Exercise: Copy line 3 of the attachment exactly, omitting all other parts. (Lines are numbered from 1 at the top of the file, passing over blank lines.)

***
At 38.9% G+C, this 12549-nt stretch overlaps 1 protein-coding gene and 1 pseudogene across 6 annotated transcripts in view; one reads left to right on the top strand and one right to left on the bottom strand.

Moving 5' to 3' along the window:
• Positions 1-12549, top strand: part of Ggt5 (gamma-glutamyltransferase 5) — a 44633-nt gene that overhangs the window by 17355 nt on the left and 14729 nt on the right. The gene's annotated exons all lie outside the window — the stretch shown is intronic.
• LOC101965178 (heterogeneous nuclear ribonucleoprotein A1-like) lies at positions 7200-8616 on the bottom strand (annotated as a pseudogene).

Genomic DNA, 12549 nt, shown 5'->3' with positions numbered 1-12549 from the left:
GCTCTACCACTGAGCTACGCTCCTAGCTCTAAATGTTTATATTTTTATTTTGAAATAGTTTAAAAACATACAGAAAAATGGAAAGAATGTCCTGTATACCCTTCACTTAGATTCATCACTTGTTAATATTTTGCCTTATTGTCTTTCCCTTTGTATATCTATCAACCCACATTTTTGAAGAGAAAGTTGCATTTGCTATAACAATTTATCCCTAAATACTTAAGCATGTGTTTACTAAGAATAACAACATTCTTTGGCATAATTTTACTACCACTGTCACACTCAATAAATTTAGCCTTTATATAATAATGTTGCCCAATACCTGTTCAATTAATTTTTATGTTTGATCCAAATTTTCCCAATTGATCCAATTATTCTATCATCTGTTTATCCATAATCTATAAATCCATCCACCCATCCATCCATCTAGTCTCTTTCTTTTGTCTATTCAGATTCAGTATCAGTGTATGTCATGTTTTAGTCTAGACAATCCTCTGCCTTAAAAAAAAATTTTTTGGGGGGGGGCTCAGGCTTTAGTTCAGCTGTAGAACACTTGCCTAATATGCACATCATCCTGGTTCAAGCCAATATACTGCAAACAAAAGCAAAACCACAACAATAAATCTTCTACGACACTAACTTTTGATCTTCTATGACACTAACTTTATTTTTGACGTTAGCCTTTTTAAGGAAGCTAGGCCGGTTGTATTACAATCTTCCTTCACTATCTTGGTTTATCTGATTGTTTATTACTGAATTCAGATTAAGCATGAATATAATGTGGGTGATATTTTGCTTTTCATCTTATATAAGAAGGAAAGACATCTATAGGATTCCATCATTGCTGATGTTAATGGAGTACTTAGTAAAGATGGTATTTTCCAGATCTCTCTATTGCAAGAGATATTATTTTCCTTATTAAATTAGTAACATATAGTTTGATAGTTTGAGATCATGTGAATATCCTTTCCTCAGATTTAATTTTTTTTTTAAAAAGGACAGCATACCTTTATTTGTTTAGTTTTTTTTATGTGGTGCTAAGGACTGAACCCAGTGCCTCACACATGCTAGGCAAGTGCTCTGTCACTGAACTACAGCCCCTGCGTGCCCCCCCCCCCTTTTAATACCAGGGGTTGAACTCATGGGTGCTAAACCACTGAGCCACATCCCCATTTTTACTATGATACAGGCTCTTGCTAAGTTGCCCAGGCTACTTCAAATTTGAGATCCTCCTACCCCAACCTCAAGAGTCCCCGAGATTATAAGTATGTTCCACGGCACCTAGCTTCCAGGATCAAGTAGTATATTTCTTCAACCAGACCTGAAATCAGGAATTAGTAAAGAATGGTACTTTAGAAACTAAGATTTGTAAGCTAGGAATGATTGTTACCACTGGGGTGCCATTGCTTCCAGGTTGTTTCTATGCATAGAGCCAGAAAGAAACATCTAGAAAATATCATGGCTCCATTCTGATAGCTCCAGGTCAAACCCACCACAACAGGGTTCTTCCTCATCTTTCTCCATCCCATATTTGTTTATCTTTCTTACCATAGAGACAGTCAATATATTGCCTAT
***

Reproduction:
• Positions 1-12549, top strand: part of Ggt5 (gamma-glutamyltransferase 5) — a 44633-nt gene that overhangs the window by 17355 nt on the left and 14729 nt on the right. The gene's annotated exons all lie outside the window — the stretch shown is intronic.